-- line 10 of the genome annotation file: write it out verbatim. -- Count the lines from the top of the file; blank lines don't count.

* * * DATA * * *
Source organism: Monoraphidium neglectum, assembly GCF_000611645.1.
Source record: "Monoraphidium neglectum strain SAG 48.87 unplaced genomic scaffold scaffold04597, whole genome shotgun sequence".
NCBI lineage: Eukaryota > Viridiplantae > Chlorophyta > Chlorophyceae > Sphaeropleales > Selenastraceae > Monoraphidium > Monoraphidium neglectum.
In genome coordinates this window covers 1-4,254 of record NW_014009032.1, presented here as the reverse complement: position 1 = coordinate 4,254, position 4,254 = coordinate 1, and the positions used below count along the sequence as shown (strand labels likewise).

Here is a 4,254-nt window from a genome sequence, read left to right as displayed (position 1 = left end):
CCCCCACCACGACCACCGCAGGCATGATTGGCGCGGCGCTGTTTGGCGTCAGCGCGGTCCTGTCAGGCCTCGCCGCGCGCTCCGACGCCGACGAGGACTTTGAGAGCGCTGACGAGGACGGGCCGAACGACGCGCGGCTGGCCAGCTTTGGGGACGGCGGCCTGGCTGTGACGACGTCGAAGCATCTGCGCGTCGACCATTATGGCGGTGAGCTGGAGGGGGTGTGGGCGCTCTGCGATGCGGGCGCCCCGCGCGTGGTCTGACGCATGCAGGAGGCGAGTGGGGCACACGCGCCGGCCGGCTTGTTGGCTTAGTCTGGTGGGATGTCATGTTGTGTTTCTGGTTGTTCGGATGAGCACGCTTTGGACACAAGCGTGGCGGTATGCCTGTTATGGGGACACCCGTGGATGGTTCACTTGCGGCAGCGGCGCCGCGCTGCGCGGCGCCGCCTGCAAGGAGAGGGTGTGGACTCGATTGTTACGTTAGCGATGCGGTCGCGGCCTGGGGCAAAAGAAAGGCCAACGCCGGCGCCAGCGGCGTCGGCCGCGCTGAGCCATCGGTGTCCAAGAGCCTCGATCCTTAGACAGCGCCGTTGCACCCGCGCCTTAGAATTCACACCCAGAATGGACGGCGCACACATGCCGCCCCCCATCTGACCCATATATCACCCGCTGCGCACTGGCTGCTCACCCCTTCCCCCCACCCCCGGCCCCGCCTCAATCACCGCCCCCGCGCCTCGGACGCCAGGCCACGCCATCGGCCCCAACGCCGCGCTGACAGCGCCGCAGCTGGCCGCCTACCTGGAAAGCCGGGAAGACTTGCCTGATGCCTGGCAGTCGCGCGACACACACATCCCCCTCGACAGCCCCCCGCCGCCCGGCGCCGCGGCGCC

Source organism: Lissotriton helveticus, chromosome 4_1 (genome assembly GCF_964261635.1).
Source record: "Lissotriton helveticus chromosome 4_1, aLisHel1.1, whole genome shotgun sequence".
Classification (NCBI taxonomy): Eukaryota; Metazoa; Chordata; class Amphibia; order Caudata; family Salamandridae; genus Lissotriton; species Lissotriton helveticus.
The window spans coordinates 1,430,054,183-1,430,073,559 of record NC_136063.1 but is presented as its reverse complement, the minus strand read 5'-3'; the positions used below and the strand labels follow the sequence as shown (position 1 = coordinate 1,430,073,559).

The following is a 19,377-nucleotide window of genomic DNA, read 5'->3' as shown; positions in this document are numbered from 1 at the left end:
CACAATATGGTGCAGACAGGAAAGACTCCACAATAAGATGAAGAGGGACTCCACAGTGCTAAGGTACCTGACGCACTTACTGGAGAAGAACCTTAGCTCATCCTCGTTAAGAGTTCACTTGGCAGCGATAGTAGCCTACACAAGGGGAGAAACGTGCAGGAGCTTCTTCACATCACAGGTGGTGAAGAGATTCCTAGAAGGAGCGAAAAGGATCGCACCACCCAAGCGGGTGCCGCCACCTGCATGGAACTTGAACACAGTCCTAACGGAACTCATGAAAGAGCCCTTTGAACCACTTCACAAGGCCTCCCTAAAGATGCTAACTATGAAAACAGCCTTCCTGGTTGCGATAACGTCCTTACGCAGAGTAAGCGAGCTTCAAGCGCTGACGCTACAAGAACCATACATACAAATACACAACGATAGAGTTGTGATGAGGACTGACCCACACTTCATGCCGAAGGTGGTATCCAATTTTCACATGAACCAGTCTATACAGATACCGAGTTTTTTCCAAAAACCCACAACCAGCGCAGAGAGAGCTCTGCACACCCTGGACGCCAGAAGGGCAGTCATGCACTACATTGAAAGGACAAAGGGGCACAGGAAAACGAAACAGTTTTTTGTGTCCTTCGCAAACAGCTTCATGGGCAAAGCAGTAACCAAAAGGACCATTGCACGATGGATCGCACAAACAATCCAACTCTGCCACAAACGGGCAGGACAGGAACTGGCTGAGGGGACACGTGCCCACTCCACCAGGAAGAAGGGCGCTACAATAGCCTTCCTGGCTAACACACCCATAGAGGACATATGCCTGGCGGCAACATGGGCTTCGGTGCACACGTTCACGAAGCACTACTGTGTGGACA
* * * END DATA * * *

The window spans coordinates 1,430,054,183-1,430,073,559 of record NC_136063.1 but is presented as its reverse complement, the minus strand read 5'-3'; the positions used below and the strand labels follow the sequence as shown (position 1 = coordinate 1,430,073,559).